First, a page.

Travellers may face tighter rules and closer inspections when carrying cash across borders as the Group of Seven fights what it calls a growing terror threat from couriers moving funds for extremist groups.

But some experts are highly sceptical of such efforts, given the relatively small sums required to mount deadly attacks like last month's Madrid train bombings.

Officials from the G7 - the United States, Canada, Japan, Germany, France, Britain and Italy - and representatives from a dozen other countries closely involved in the "war on terror" agreed in Washington last week to strengthen control of cross-border cash movements.

Officials contacted by Reuters in Europe said there was clear evidence from intelligence as well as actual seizures that physical movements of cash were on the increase.

They said this may partly stem from more stringent controls imposed since the September 11 attacks in 2001 to identify and seize "dirty money" being transferred within the banking system.

"When you achieve results in the area that you target, the funds flow other ways," Claes Norgren, head of the Financial Action Task Force (FATF) which combats money laundering and terror finance, told Reuters on Monday.

A US investigator in Europe said: "If we're stopping a lot more people carrying money, either we're getting a lot better or they're just doing it more. My guess is they're probably doing it more."

The FATF, in a set of 40 recommendations issued last year, said countries should consider implementing "feasible measures" to detect or monitor physical cross-border movements of cash.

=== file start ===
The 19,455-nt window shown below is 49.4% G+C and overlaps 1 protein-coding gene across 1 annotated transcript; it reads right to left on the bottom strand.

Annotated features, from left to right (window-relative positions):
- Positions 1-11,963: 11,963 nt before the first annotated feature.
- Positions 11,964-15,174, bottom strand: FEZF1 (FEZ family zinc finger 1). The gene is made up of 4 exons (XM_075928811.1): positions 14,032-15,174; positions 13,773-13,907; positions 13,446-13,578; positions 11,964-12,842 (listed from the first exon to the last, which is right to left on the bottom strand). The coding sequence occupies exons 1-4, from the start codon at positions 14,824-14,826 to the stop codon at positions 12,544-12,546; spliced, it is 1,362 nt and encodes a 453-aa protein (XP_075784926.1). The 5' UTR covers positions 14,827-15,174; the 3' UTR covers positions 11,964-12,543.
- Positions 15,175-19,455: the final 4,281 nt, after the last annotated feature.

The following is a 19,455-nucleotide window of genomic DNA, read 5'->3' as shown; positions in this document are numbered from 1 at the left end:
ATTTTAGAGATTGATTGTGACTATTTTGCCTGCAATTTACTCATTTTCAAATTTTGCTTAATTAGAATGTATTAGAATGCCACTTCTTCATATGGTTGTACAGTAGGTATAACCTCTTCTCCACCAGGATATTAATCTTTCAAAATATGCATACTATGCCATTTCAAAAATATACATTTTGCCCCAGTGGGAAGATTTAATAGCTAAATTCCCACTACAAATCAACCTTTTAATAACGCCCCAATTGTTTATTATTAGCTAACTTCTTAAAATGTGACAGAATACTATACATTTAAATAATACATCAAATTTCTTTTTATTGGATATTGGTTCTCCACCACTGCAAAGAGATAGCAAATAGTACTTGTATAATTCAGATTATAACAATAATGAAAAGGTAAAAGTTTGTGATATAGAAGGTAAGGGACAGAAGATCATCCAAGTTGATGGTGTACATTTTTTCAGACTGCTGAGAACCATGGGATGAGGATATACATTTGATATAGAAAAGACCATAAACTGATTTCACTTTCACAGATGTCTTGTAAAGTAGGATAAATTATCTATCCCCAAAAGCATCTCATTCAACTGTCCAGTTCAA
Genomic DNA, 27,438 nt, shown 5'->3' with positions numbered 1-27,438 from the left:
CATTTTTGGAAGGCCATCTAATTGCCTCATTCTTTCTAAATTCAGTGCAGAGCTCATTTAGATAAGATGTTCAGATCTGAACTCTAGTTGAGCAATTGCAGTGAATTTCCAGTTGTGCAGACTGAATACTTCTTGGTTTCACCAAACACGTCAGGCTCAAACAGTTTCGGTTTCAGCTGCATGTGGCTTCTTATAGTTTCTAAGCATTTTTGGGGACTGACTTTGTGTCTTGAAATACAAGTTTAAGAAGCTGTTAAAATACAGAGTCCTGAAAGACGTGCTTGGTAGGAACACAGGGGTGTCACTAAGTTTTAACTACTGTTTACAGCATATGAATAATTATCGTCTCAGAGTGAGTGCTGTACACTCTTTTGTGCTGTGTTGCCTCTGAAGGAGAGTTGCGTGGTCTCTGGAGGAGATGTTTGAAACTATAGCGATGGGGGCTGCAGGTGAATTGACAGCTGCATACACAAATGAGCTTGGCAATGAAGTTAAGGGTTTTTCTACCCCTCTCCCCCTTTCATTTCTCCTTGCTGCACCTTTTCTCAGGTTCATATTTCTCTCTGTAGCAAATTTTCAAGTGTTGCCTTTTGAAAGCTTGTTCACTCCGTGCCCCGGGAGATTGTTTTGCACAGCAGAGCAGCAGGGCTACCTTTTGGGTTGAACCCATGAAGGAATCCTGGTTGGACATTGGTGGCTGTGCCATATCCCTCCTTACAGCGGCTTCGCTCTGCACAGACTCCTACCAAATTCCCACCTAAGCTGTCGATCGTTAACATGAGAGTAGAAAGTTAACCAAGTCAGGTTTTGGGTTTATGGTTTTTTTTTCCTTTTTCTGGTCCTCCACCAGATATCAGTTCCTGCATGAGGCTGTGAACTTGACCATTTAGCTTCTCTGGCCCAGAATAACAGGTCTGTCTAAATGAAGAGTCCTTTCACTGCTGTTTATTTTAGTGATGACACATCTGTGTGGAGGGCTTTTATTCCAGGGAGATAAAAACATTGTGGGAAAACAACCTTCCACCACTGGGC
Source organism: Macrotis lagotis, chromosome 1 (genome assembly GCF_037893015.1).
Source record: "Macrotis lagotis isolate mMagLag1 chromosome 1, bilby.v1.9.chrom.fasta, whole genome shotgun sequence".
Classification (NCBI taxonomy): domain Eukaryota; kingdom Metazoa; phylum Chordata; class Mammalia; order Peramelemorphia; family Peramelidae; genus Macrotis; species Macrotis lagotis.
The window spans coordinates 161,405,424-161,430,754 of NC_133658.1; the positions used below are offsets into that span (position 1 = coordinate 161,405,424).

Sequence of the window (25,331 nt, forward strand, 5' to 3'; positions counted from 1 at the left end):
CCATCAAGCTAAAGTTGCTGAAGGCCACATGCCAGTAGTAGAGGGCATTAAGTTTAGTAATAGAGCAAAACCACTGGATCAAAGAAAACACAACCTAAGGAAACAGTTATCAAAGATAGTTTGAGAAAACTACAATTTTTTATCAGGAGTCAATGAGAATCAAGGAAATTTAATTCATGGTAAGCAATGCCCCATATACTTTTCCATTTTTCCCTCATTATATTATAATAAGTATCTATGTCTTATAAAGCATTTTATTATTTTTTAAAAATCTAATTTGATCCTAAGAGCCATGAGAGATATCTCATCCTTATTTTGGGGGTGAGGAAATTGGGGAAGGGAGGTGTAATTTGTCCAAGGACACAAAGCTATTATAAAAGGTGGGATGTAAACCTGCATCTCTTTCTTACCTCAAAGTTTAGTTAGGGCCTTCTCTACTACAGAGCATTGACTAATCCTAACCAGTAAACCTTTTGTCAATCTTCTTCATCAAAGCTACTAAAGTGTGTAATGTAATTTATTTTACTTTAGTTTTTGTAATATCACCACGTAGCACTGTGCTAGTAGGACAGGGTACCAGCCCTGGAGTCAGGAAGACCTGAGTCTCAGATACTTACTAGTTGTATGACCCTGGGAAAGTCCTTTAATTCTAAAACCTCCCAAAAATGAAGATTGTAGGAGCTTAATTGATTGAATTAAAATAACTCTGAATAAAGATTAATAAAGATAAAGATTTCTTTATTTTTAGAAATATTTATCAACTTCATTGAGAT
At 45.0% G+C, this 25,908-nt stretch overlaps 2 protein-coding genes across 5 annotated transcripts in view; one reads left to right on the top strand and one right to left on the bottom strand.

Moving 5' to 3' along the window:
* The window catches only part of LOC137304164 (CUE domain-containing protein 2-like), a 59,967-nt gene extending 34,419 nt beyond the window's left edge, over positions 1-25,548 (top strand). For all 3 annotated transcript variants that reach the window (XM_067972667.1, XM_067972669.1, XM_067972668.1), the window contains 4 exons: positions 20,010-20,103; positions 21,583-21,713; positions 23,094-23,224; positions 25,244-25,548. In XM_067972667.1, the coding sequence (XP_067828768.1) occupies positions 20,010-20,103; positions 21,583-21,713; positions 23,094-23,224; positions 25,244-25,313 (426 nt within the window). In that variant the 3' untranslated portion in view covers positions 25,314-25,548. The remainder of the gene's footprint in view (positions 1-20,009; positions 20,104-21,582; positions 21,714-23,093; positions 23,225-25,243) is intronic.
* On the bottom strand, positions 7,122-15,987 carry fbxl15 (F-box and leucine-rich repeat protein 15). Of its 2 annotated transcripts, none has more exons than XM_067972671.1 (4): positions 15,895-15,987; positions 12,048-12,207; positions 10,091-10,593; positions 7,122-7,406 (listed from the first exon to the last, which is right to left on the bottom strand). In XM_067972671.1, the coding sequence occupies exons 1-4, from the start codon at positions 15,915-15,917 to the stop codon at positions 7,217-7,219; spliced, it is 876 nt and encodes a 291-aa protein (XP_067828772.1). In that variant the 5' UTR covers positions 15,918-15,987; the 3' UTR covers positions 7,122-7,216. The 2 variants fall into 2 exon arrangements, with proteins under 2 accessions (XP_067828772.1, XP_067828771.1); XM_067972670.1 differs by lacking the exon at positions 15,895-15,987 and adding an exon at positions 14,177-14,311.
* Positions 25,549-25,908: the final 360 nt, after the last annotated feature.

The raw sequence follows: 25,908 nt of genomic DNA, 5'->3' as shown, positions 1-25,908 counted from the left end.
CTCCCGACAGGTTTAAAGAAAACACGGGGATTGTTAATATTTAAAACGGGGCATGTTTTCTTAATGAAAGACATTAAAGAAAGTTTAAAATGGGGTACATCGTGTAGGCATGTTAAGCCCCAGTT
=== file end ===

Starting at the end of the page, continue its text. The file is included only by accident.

Norgren said this could include making travellers file currency declarations, on which there is currently no standard international requirement.

The United States, for example, makes passengers declare currency over $10,000 on entering or leaving the country.

In the past, travellers who were caught failing to do so were merely fined. Under the Patriot Act, passed in the wake of 9/11, this has been upgraded to a major smuggling violation.

"Now it's gone from 'we can take the money' to 'we can put you in jail for a long time'," the US investigator said.

He said efforts to intercept cash couriers were likely to involve both a standardising of such rules and closer inspection of luggage by customs and security officials.

"Whereas before they were looking for weapons, now they're looking for weapons and currency, and it shows up on the X-ray scans," the investigator said.

He said the tell-tell sign was a "square gap" in the X-ray picture: "Anyone that knows what they're looking for and has been trained on a machine will recognise it." Sniffer dogs, trained to detect banknotes from the smell of the ink and paper, are also likely to be used more widely.

Criminals generally shun very high denominations like the 500-euro note and go instead for values like the US $100 bills, which arouses less suspicion. "You can get quite a bit of money in stacks of hundred dollar bills - especially new bills, because they compress so well," the US official said.

The problem for counter-terrorist agencies is that the cost of mounting attacks is relatively low.

By some estimates, the September 11 attacks cost somewhere between $200,000 and $500,000 to commit, including living expenses and flight training for the suicide hijackers.

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